Earlier this year, Carlsbad, N.M., saw one of the most concentrated outbreaks of rabies in the state’s history—32 dogs, at least one cat, and a number of livestock were euthanized after exposure to the deadly virus. The New Mexico Department of Health reported that almost all of these deaths could’ve been prevented through proper vaccination. So why is it still so hard to convince clients to vaccinate their pets against rabies?
With World Rabies Day quickly approaching on Sept. 28, it’s a great time for you and your staff to remind clients that the risk of rabies infection is still out there and emphasize the importance of vaccinating pets. (Click here to download a client handout that explains the risks of rabies infection and how clients can protect their pets.) Dr. Ellen Gloor, an associate veterinarian at the KC Cat Clinic in Kansas City, Mo., has firsthand experience with the consequences of not vaccinating an animal and draws on that experience when speaking with clients about the disease and how it can be prevented.
“Years ago, when I was practicing in Tucson, Ariz., I saw a 5-month-old puppy who was brought into the clinic because he was pawing at his mouth and ‘fly-bite’ snapping in the air. The owner, who was temporarily fostering the dog and hadn’t brought him into the clinic before, thought he had something stuck in his mouth,” Dr. Gloor says. “We saw a lot of rabies and distemper in that area, so with the puppy’s neurological signs and lack of medical history, both diseases were on my list of differentials.”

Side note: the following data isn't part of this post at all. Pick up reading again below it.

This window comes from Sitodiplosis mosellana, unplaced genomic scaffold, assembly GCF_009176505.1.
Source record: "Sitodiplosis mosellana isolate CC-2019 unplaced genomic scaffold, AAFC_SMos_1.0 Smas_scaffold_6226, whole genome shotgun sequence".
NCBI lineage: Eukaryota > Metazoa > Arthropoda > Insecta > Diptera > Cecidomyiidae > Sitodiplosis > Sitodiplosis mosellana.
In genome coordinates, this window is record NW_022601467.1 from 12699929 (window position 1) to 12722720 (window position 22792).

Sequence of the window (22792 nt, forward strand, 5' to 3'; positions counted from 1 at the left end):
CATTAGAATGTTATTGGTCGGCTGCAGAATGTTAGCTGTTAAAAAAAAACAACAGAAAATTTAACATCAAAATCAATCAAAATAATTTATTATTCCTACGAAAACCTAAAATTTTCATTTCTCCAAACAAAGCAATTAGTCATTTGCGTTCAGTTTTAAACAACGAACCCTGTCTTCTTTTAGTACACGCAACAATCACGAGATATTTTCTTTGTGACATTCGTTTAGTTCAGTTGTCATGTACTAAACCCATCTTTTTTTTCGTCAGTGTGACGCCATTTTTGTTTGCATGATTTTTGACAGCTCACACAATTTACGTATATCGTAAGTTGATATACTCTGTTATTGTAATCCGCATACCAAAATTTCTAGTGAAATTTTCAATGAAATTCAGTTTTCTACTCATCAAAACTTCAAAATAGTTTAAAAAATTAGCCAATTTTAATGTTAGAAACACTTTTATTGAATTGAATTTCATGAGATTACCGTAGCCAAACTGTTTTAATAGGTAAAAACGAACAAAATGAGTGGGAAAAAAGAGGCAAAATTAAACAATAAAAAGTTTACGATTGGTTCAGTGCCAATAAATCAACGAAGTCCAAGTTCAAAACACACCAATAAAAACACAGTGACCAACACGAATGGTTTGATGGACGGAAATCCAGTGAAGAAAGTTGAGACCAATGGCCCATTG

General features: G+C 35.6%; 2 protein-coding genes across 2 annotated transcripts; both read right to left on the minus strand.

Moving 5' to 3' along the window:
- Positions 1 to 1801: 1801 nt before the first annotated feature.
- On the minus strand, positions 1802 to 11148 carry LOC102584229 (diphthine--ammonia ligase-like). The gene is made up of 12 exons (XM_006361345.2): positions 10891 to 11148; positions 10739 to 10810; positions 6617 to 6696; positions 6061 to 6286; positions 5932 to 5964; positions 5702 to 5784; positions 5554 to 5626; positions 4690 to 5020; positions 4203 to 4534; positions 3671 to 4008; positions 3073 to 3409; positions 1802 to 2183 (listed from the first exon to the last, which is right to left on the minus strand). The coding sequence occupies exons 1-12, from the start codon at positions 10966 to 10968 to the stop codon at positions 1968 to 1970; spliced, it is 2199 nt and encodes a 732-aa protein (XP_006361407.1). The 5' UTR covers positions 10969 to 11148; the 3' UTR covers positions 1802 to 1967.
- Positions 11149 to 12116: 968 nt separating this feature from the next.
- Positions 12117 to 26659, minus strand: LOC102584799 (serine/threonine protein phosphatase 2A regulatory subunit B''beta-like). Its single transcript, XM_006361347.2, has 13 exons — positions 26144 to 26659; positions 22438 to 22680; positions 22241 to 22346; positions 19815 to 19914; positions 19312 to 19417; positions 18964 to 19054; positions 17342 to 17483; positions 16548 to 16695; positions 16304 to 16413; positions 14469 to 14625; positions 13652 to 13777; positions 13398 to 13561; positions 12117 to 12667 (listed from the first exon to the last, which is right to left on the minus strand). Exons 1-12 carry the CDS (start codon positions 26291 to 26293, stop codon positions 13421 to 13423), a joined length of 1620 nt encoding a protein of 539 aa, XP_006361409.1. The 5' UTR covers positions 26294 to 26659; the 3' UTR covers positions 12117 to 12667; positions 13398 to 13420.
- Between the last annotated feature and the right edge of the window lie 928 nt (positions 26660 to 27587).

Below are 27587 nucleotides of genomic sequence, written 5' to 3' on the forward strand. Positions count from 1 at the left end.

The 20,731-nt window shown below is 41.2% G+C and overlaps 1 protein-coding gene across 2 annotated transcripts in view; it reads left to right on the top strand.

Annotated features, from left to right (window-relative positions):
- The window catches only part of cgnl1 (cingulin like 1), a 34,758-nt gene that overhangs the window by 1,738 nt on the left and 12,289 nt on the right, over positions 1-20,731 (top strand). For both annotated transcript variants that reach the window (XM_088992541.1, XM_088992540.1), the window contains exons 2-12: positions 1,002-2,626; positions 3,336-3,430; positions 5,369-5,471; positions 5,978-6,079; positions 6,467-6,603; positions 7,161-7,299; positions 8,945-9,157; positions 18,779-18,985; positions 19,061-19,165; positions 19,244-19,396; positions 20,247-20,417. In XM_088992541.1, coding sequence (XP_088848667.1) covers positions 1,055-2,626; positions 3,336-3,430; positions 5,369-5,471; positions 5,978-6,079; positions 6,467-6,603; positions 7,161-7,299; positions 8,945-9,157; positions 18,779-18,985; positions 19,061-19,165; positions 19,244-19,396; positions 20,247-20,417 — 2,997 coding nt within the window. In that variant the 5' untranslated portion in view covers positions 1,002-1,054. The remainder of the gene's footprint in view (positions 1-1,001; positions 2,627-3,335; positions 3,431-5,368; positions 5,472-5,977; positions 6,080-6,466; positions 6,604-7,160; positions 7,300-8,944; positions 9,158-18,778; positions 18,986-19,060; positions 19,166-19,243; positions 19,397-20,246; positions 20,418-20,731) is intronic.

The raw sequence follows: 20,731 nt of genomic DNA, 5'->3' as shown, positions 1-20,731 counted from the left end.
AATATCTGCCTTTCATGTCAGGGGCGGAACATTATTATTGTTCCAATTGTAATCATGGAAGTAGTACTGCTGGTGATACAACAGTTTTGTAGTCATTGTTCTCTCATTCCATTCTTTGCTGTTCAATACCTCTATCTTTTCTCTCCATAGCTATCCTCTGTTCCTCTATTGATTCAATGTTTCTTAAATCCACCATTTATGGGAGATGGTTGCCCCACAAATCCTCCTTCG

Unfortunately, after persuading the owner to euthanize the dog and test for rabies, the results came back positive. “Not only did I need to receive post-exposure prophylactic vaccinations, so did all of the woman’s family and friends who had been in contact with the puppy,” Gloor says.
This example is usually enough to sway reluctant clients into vaccinating their pets against rabies—along with the reminder that it’s the law. But there are still times when some owners, particularly ones with strictly indoor pets, don’t take the bait. Dr. Gloor also warns people that wildlife, especially bats, can gain access into a house and pose a threat to both pets and people. “In the last year, we’ve had at least a dozen clients report a bat in their house,” she says.
Like Dr. Gloor, many veterinarians have a story about a case of rabies that could’ve been prevented with proper education and vaccination. In observance of World Rabies Day, take time this month to discuss the importance of rabies education and awareness with your clients—and do your part to safeguard their furry friends against this fatal disease.